The Essential Roger Corman
Friday, September 14, 2007
American International Pictures' public face, its resident legend, was Roger Corman. Between 1955 and 1971, he served as producer and director on more than 50 exploitation films (his preference over "B-films") and produced hundreds more. Most were shot at breakneck speed on shoestring budgets, and nearly all made money. Corman also introduced the world to many talented young filmmakers, including future Oscar-winning directors Francis Ford Coppola, Martin Scorsese, Ron Howard, Peter Bogdanovich, Jonathan Demme and James Cameron, so it's always worth paying attention to his films' credits.
Corman, who turned 81 in April, sometimes churned out as many as eight films a year, so it's appropriate that eight of his best are included in "The Roger Corman Collection" (available Tuesday, $39.98). In the mid-'60s, he inaugurated two classic exploitation genres, the outlaw-biker movie with "The Wild Angels" in 1966 and the psychedelic-drug movie with "The Trip" in 1967; they would morph together with the same key actors in 1969 in the hugely successful "Easy Rider."
"The Wild Angels" plopped Peter Fonda onto a Harley-Davidson as Heavenly Blues, nihilist president of the San Pedro chapter of Hells Angels, boyfriend to biker mama Mike (Nancy Sinatra) and best pal of doomed outlaw the Loser (Bruce Dern). Under a soundtrack of revving choppers, bongos and fuzz-guitar-laden instrumentals, the action pits bikers against cops, Mexicans, pretty much everyone, in utter chaos and communal debauchery. Dern's real-life wife, Diane Ladd, playing the Loser's wife, became pregnant with daughter-actress Laura Dern during shooting. Bogdanovich gets his first film credit as assistant to the director.
"The Trip," written by Jack Nicholson, stars Fonda on his first drug trip, with Dennis Hopper as his dealer and Dern as his guide. The slight plot provides a major excuse for inscrutable fantasy sequences, colorful image-projection on semi-nude actresses during super-montaged sex scenes, psychedelic light show effects and blues rock improvs from the Electric Flag. Warning: Certain scenes may inspire flashbacks in some older viewers.
"Bloody Mama" (1970) features histrionic Shelley Winters as "Ma" Barker, who takes her boys on a brutal rural crime spree during the Depression. Some sons she's got: a sadist, a masochist, a lady-killer and an addict (super-skinny Robert De Niro in his fifth film role, still three years away from "Mean Streets" and here billed below Clint Kimbrough). The ad campaign said, "The family that slays together stays together," and sleeps together apparently, though Ma also has a relationship with one of her boys' bisexual cellmates (Bruce Dern) before a bloody, highly stylized shootout finale.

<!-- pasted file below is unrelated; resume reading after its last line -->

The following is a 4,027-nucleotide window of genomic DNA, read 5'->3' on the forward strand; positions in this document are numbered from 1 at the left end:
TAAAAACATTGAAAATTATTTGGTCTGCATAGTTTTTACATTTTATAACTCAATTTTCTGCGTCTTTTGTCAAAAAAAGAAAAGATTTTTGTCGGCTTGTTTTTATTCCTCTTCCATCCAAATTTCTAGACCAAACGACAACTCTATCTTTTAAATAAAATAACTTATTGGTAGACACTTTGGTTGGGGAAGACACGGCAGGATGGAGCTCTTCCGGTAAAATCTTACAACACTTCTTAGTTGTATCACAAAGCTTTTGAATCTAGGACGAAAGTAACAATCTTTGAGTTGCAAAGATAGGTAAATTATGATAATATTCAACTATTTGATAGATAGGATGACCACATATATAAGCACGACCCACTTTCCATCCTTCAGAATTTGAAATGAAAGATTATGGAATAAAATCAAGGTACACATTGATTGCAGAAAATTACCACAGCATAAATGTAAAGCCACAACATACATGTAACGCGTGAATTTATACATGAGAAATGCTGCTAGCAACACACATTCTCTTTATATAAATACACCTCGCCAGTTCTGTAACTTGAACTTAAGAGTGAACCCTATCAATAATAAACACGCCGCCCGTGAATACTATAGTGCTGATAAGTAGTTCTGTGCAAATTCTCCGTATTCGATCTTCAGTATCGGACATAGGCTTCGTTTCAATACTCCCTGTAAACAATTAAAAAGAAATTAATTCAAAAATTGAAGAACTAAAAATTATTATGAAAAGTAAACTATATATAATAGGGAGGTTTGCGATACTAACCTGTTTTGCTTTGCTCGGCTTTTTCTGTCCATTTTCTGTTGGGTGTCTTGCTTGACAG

"A Bucket of Blood" (1959) is a wicked black comedy that mercilessly satirizes artistic pretension and beatnik culture. Corman favorite Dick Miller plays Walter Paisley, a meek, talentless busboy who idolizes the artsy types at the coffeehouse where he works (including Paul Horn as a beatnik saxophonist). When he accidentally kills his landlady's cat, Walter tries to hide the crime by covering the cat in plaster, only to see it instantly hailed as a work of art and himself as a sculpting savant. As demand swells, more, larger bodies follow. Charles B. Griffith's beat poetry parodies and hipster dialogue are hilarious; he and Corman followed up a year later with their legendary "The Little Shop of Horrors."
"Gas-s-s-s" (1971), perhaps the best acid trip not dependent on LSD, is a road-trip movie in which three couples, survivors of an accidental gas leak that killed everyone in the world older than 25, head to New Mexico in a pink Edsel looking for a counterculture Utopia. Along the way they encounter a militant dune-buggy-riding football team, a biker gang/country club security force led by Marshall McLuhan, Country Joe and the Fish hosting a desert rave, and even Edgar Allan Poe and his Lenore showing up occasionally on a motorcycle. The couples include Ben Vereen and Tally Coppola (later Talia Shire) as well as Cindy Williams a few years ahead of her sitcom stardom.
Corman was known for a remarkably stylish (and profitable) series of Poe adaptations, including 1964's "Premature Burial," the only one not starring Vincent Price. Ray Milland (who won a Best Actor Oscar for "The Lost Weekend" nearly 20 years earlier) plays a 19th-century English nobleman so haunted by his fears of being buried alive that he builds a crypt equipped with numerous escape mechanisms. Family and friends persuade him to destroy the crypt -- but he soon wishes he hadn't!
"X: The Man With X-Ray Eyes" (1963) stars Milland as an obsessed doctor experimenting on himself with a drug that, applied to the eyes, lets the user see through objects. He begins to see through walls, flesh (easier diagnoses!), clothes and, finally, through the fabric of reality. Don Rickles plays a huckster looking to exploit the situation.
"The Young Racers" (1963) is a talky European Grand Prix thriller/romantic potboiler pitting a womanizing champion against a writer-racer looking for an expos?. Corman shot the film on vacation, following the Formula One tour around England, France, Belgium and Monaco. Francis Coppola (the Ford was in his future) was sound man, and Corman let him use the same set, crew and several actors as he shot "Dementia 13" around Corman's schedule. Captain Quirk trivia: All of actor Mark Damon's dialogue (he was the writer) was looped by an uncredited William Shatner.